M3 going back – not all is as it seems

So it turns out that my M3 isn’t actually a Competition Pack car after all.

I have been having intermittent problems with my starter motor on my new M3. As the car has stop/start this was causing a multitude of problems whilst driving normally in traffic. The M3 is known for being a very thirsty car and the stop/start mechanism is a proven way of significantly increasing the mpg.

For some reason, when the engine became warm, it would not start up on first second or even the final third attempt of the starter motor firing, leaving me stranded at a traffic light until eventually it would kickstart back into life again.


So I called BMW service and booked a warranty job which isn’t a problem as BMW are normally very good with things like this.

However I was then asked on the phone by BMW where I had bought the car from. I explained to her I’d only just recently purchased it from independent dealer. For some reason this prompted her to go into an explanation about how the warranty may not be covered if the car had any aftermarket modifications to it. I was convinced it hadn’t and I explain this to her on the phone but did start getting a little concerned.


When I first saw the car in the Nottingham showroom, the salesman started the M3 up indoors and the entire showroom shook in its roots as this glorious VA soundtrack rocked into life. I was so shocked at the volume I asked the dealer if he was sure it was standard and he said it was.

Upon further inspection on the back box upon arrival at home, I noticed the bores were very large. And here started my suspicions.


I have a friend who works close to the motor trade and I asked him if he could do a quick HPI check for me. I know, I know, I should have done this before I bought the car but I did take lots of advice and in fact I was told I was being paranoid for doing so many checks on what was essentially a very nearly new car.

Firstly there was no Competition Pack listed on the original sales manifest. There was also EDC listed which shouldn’t have been given that EDC came standard with Competition Packs. I thought was strange so I called up the supplying dealer Ipswich Cooper who claimed much to my horror that the car was not supplied with the Competition Pack. For those that don’t know, competition pack includes special bigger wheels, Lower suspension springs, a revised DCT software setting and some other software changes which currently allude me.


Much toing and froing later I decided to take it to my local BMW dealership who I’m familiar with, having bought a couple of cars from them. The moment he came out to see the car he pointed to the wheels and said that they were not Competition Pack wheels and that they were, in fact, fake BBS non-BMW items.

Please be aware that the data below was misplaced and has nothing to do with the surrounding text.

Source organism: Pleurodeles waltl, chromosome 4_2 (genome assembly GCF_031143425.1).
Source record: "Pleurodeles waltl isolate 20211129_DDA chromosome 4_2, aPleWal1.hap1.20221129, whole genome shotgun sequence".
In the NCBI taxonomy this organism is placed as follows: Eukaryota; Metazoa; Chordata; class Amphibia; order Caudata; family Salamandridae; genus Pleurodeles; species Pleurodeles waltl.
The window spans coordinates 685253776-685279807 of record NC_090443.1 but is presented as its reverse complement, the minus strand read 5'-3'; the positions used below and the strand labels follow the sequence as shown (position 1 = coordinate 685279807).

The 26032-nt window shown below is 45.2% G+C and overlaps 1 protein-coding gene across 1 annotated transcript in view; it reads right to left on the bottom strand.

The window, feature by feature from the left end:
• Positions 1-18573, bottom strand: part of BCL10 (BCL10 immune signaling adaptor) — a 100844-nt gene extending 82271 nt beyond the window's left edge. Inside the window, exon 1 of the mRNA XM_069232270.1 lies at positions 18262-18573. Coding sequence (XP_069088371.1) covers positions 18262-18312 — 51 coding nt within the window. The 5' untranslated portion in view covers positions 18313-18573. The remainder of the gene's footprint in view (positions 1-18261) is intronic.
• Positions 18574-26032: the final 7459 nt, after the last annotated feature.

This was very worrying for me as I’ve just realised that I’ve just spent £40,000 on a car that wasn’t what I thought it was.

After three days of e-mails and phone calls with supplying independent dealer, they had eventually agreed to buy the car back of me and essentially give me a full refund. Trading standards are very strict with this kind of thing and I suspect most motor dealers are aware of this and as a result I was able to reach a rather quick resolve to what could have been A very unpleasant sticky situation.


At the time of writing I still haven’t received a refund so the fat lady hasn’t quite sung yet but in all honesty the supplying independent dealer has not given me any reason to be concerned about that as they had been very forthright from the beginning and I genuinely believe that they, too, had made an honest mistake in purchasing a car as a Competition Pack when in fact it was never one in the first place.

The moral of the story is no matter how honest and genuine your salesman or dealership is it does not take into consideration the potential for fraudulent activity by any previous person that is part of your buy/sell chain. It does appear that the previous owner has told a few porkies!


Always check out the supplying manifest details to ensure that the car is exact car you’re buying. HPI checks may not even be enough so make sure you see or ask for the original sales dockets and invoices to ensure that the car comes with all the parts as advertised. Many modern options aren’t actually visible to the naked eye and in fact there is potential you wouldn’t even know if they were there or not, even after driving.

I’ll end this to say that dealing with Parkway in Nottingham has been very fortuitous as I suspect most independent dealers would have done everything in their power to have not honoured a refund.

Having said that the M3 is actually a spectacular car. That exhaust pipe is an absolute monster and genuinely gives the car a NASCAR feel. At least daily, I am stopped by other people to tell me how good the car sounds from the outside, although to be fair I am normally gunning it! It looks beautiful, has a wonderfully balanced chassis and a V8 engine that likes to scream just as much as it likes to purr. This particular example genuinely is a really good car and I found no fault with it apart from the minor issue which warranty would’ve fixed anyway. It just isn’t a competition pack car and that from me is a large enough issue to want to have sent it back.

Has this experience tainted me so far that I no longer want to buy another M3? I think so yes. But every cloud has a silver lining and I’ve already put a deposit down on a replacement.